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Lucius R. Paige, History of Cambridge, Massachusetts, 1630-1877, with a genealogical register 78 78 Browse Search
Harper's Encyclopedia of United States History (ed. Benson Lossing) 30 30 Browse Search
George Bancroft, History of the United States from the Discovery of the American Continent, Vol. 2, 17th edition. 14 14 Browse Search
Knight's Mechanical Encyclopedia (ed. Knight) 12 12 Browse Search
HISTORY OF THE TOWN OF MEDFORD, Middlesex County, Massachusetts, FROM ITS FIRST SETTLEMENT, IN 1630, TO THE PRESENT TIME, 1855. (ed. Charles Brooks) 6 6 Browse Search
Cambridge History of American Literature: volume 1, Colonial and Revolutionary Literature: Early National Literature: Part I (ed. Trent, William Peterfield, 1862-1939., Erskine, John, 1879-1951., Sherman, Stuart Pratt, 1881-1926., Van Doren, Carl, 1885-1950.) 3 3 Browse Search
The Cambridge of eighteen hundred and ninety-six: a picture of the city and its industries fifty years after its incorporation (ed. Arthur Gilman) 2 2 Browse Search
George Bancroft, History of the United States from the Discovery of the American Continent, Vol. 3, 15th edition. 2 2 Browse Search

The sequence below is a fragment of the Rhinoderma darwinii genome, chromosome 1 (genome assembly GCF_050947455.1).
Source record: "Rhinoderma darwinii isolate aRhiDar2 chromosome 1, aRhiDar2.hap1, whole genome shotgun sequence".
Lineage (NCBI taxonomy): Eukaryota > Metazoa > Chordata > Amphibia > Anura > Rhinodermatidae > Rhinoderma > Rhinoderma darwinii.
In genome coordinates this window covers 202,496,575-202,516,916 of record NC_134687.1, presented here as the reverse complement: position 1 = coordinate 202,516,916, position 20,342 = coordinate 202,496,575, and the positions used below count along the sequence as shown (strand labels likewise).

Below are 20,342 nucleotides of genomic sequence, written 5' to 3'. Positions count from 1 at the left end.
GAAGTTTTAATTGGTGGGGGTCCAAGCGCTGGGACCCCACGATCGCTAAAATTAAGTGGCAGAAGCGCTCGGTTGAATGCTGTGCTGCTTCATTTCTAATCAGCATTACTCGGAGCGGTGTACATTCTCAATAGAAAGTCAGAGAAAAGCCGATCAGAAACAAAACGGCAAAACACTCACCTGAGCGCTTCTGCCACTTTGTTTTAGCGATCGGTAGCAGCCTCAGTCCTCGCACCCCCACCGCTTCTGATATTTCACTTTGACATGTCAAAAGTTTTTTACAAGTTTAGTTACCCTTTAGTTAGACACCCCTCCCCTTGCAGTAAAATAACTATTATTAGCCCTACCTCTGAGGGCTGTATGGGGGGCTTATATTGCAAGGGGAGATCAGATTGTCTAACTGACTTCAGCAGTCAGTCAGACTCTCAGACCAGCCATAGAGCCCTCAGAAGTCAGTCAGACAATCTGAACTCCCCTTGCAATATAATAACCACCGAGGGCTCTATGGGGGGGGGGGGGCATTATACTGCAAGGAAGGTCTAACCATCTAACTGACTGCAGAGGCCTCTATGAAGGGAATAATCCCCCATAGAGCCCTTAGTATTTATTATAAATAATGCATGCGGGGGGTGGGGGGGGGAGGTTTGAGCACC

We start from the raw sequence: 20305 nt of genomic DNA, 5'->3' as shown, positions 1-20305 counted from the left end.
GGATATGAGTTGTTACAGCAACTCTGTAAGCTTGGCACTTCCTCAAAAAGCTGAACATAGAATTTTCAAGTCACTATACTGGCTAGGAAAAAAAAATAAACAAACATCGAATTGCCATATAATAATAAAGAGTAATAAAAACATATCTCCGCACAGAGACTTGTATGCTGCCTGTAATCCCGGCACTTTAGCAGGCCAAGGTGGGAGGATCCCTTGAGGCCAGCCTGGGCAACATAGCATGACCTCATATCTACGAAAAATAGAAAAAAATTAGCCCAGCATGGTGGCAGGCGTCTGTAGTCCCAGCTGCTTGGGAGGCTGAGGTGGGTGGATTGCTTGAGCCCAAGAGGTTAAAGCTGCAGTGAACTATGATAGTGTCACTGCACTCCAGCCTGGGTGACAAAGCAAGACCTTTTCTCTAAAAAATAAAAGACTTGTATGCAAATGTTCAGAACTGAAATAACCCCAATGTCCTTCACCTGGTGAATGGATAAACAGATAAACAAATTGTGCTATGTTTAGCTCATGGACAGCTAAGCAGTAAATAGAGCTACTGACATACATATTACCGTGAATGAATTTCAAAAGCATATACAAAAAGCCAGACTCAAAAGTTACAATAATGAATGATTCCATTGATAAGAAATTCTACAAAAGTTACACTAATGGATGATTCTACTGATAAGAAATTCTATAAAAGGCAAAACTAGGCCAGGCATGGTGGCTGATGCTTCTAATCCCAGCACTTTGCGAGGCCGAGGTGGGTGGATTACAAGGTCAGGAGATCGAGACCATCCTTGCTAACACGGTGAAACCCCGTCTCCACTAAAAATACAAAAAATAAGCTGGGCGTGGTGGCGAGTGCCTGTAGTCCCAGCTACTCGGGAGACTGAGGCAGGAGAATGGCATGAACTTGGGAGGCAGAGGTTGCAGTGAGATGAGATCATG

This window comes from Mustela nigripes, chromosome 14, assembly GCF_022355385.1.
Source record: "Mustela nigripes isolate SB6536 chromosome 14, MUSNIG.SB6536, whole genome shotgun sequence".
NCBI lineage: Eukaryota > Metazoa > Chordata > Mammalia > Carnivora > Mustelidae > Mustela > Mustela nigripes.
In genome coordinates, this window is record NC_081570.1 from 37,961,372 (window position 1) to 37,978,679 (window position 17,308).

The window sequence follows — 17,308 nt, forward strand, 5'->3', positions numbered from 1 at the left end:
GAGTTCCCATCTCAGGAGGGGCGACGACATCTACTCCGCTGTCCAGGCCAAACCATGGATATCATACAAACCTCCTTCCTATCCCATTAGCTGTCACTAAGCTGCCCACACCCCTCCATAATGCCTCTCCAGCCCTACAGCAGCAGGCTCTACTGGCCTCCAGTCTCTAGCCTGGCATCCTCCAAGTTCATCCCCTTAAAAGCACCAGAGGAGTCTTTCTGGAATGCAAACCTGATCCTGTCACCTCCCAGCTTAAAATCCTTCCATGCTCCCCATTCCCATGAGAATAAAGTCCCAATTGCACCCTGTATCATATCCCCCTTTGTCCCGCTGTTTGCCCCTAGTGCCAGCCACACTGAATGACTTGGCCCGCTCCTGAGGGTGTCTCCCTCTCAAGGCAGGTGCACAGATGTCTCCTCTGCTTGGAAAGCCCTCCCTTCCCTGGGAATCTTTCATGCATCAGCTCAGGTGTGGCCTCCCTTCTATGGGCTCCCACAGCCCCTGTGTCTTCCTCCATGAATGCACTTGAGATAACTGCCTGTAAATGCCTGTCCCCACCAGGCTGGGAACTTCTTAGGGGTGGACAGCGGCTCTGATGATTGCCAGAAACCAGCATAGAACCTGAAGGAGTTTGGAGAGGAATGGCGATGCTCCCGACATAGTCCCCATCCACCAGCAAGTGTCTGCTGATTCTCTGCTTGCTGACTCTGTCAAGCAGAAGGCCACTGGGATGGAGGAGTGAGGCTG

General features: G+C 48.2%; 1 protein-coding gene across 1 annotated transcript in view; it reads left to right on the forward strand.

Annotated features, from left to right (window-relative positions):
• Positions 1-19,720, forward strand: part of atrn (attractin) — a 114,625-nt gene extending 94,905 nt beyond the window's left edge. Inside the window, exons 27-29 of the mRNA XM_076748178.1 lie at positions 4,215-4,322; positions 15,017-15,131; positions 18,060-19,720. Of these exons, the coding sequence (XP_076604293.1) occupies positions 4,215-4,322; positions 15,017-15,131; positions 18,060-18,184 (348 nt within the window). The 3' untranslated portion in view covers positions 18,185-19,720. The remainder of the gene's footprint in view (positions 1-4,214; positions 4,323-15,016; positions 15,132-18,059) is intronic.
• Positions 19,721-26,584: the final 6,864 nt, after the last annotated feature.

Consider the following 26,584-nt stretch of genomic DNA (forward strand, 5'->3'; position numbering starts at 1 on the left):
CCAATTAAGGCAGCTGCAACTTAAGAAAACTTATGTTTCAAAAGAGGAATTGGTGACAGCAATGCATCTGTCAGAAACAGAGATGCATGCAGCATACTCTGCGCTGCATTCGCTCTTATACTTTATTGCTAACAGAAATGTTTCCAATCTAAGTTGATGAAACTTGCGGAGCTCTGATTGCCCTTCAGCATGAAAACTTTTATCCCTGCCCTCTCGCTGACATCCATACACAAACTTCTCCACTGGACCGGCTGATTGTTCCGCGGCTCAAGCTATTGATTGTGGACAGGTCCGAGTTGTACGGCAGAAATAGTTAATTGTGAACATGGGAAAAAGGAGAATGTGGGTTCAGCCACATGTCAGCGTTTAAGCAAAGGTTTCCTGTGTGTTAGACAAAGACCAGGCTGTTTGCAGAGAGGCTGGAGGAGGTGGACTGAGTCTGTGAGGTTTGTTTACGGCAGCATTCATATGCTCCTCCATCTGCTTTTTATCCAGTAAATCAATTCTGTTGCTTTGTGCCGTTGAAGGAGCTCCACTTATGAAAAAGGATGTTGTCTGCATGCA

George Bancroft, History of the Colonization of the United States, Vol. 1, 17th edition. 1 1 Browse Search
Jubal Anderson Early, Ruth Hairston Early, Lieutenant General Jubal A. Early , C. S. A. 1 1 Browse Search
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Browsing named entities in Thomas Wentworth Higginson, Irene E. Jerome., In a fair country. You can also browse the collection for 1672 AD or search for 1672 AD in all documents.

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Thomas Wentworth Higginson, Irene E. Jerome., In a fair country, April days (search)
ht be tempted to think that we owe this appreciation, like some other good things, to the participation of woman in literature. But, on the other hand, it must be remembered that the voluminous Duchess of Newcastle, in her Ode on Melancholy, describes among the symbols of hopeless gloom the still moonshine night and a mill where rushing waters run about,—the sweetest natural images. In our own country, the early explorers seemed to find only horror in its woods and waterfalls. Josselyn, in 1672, could only describe the summer splendor of the White Mountain region as dauntingly terrible, being full of rocky hills, as thick as molehills in a meadow, and full of infinite thick woods. Father Hennepin spoke of Niagara, in the narrative still quoted in the guide-books, as a frightful cataract; and honest John Adams could find no better name than horrid chasm for the picturesque gulf at Egg Rock, where he first saw the sea-anemone. But we are lingering too long, perhaps, with this swe